Ransomware: The Boogeyman That Wasn’t
Articles by: Richey May, Oct 18, 2021
By Jason S. Hamilton, CISSP
Ransomware everywhere. We hear about it so frequently it has lost its novelty as a buzzword. It is such a commonly uttered term in fact, not unlike “the cloud,” we should take a step back and define it to make sure we understand what it is at a fundamental level and see if we can pull back some of the boogeyman aura that has become associated with it. Once we’re sure we know what it is, we can talk about how to prepare for it, detect its presence in our infrastructure, mitigate the damage, sanitize our systems, and recover from it with as little impact as possible.
What is Ransomware?
Ransomware is a type of malware that infects a computer system and encrypts data files using an asymmetric encryption methodology, making critical data unusable. It contains a component which then informs the victim their data is being held hostage in this unusable format until a ransom is paid, and typically directs the user to transfer funds to a crypto wallet in exchange for the private key needed to decrypt the compromised files. There is no guarantee the decryption key will be delivered, or that it will actually work when provided. There have been numerous cases where the ransom is paid and the victim receives nothing in return, leaving them to recover the data on their own, or accept the loss and move on. This begs the question: if an organization has to lean on its own internal processes to recover the encrypted data anyway, then what was the point of paying the ransom or interacting with the perpetrator at all? This is an important consideration, so we’ll circle back to this in a moment. First, let’s talk about how we can proactively defend against a ransomware attack.
The Best Defense: Policies, Procedures, and Standards.
Incident Response Procedures are a fundamental component of any security program. The first step in defending your network from a ransomware attack is to make sure you have a procedure for detecting and addressing potential threats. A suspicious event can be reported by a user, a Security Operations Center (SOC), or an alert from a monitoring system (e.g., files suddenly appear to be all written in wingdings, numerous files suddenly change ownership to a single user, or of course when the ransom demand is displayed on a workstation). Once a threat is detected, your IT team should first validate the threat, and then initiate the organization’s Incident Response Procedure.
The Incident Response Procedure should include at least: defined roles and responsibilities of the Incident Response Team (IRT), data classification mapped to severity level, a decision tree to determine escalation levels and associated tasks, and a communication plan to understand whom to notify and when. It is also a good idea to create a separate procedure that is specific to ransomware, which includes how to validate the threat, mitigate the damage (i.e., re-imaging of infected endpoints), and recover as quickly as possible.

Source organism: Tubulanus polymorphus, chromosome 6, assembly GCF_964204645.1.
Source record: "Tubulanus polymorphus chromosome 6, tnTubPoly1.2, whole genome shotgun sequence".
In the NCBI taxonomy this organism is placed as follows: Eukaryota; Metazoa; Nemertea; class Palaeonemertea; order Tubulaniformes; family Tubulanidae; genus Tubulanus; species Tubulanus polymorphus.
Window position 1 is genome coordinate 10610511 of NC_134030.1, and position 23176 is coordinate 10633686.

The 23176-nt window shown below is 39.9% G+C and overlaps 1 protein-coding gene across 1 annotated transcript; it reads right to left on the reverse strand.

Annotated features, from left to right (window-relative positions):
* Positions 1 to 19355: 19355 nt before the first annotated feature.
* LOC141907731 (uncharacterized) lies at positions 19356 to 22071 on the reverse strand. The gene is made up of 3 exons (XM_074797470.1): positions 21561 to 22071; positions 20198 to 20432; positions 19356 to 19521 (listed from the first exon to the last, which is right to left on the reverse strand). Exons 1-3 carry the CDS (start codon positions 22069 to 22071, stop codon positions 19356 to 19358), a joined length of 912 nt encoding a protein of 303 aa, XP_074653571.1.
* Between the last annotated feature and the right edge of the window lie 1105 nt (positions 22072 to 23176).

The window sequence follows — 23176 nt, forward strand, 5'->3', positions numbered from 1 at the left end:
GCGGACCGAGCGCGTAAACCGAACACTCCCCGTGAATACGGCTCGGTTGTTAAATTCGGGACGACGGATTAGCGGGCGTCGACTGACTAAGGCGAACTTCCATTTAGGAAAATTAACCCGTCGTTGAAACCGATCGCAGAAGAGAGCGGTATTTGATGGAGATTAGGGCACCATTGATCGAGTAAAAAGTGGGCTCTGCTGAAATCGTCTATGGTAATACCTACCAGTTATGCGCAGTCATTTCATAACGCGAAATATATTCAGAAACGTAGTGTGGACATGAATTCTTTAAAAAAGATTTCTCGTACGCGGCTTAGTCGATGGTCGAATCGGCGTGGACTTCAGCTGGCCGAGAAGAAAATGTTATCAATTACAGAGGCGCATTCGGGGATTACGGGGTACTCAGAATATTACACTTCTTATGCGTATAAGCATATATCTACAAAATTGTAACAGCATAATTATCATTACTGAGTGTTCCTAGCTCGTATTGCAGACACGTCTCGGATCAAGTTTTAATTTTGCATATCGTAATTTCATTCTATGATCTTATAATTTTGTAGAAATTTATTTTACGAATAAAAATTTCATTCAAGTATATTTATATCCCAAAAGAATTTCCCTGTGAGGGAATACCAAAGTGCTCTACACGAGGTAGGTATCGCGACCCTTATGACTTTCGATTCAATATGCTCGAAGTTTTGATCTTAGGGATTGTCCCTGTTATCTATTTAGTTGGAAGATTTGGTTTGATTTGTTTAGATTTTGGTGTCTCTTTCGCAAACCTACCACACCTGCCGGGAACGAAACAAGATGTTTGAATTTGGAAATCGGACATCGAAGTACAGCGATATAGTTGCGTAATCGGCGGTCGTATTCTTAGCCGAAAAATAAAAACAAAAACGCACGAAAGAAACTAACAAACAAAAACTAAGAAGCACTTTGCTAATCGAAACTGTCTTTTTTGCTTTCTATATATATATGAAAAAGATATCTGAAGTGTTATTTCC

Network segmentation and logical segregation of data and business critical resources can also play a major role in proactively defending against a ransomware attack (and really, against any type of malware attack or active compromise). Fairly basic malware can easily locate mapped file shares and encrypt data located there as well. Locking down internetwork traffic with implicit deny policies can prevent malware from spreading, effectively isolating the threat and shortening the time to recover normal operations.
The key component of defense against a ransomware attack is to have a comprehensive backup strategy in place. Seems simple, right? It is simple, and yet somehow this fundamental procedure is ignored in the face of a real-time attack, decision-makers panic and ransoms are paid, perpetuating the cycle and benefitting no one but the attacker. Your organization’s backup strategy should include: a list of business-critical resources such as servers, applications, and data warehouses; the frequency and methodology by which each resource is backed up; and the restoration procedure, organized in order of criticality.
The ransomware procedure mentioned above should reference backup strategy documentation and mandate that restoration processes be employed immediately following eradication of the threat from the network. The higher frequency with which backups are taken and the faster the restoration processing speed, the lower the impact to the organization – That is to say, TEST the restoration process frequently. Get better at it. Do it faster and with fewer errors and fewer redundant steps. The efficiency of your restoration process is directly proportional to productivity saved in the face of a ransomware attack.
That’s it. That’s really all there is to it. This is not theory; it is tested and proven in real world scenarios. Remember the Colonial Pipeline ransomware attack in May of 2021? Shortly after paying the nearly $5MM ransom, Colonial recovered their operations not by using the decryption tool provided by the hacker group who perpetrated the attack, but by restoring from their own backups. At the end of the day, paying the ransom was a pointless waste of time and money. Ransomware attacks should not be any more frightening than infection by any type of malware. With the right controls in place, cooler heads ultimately prevail. Do not pay ransoms. Do take the time to ensure you have an incident response plan, a solid backup and restore procedure, and knowledgeable staff who are ready to execute those plans.
Richey May’s cyber team can help you protect your data, while you do what you do best: keep your company running through whatever comes in 2021 and beyond. Talk to us today to learn more about our comprehensive cybersecurity services.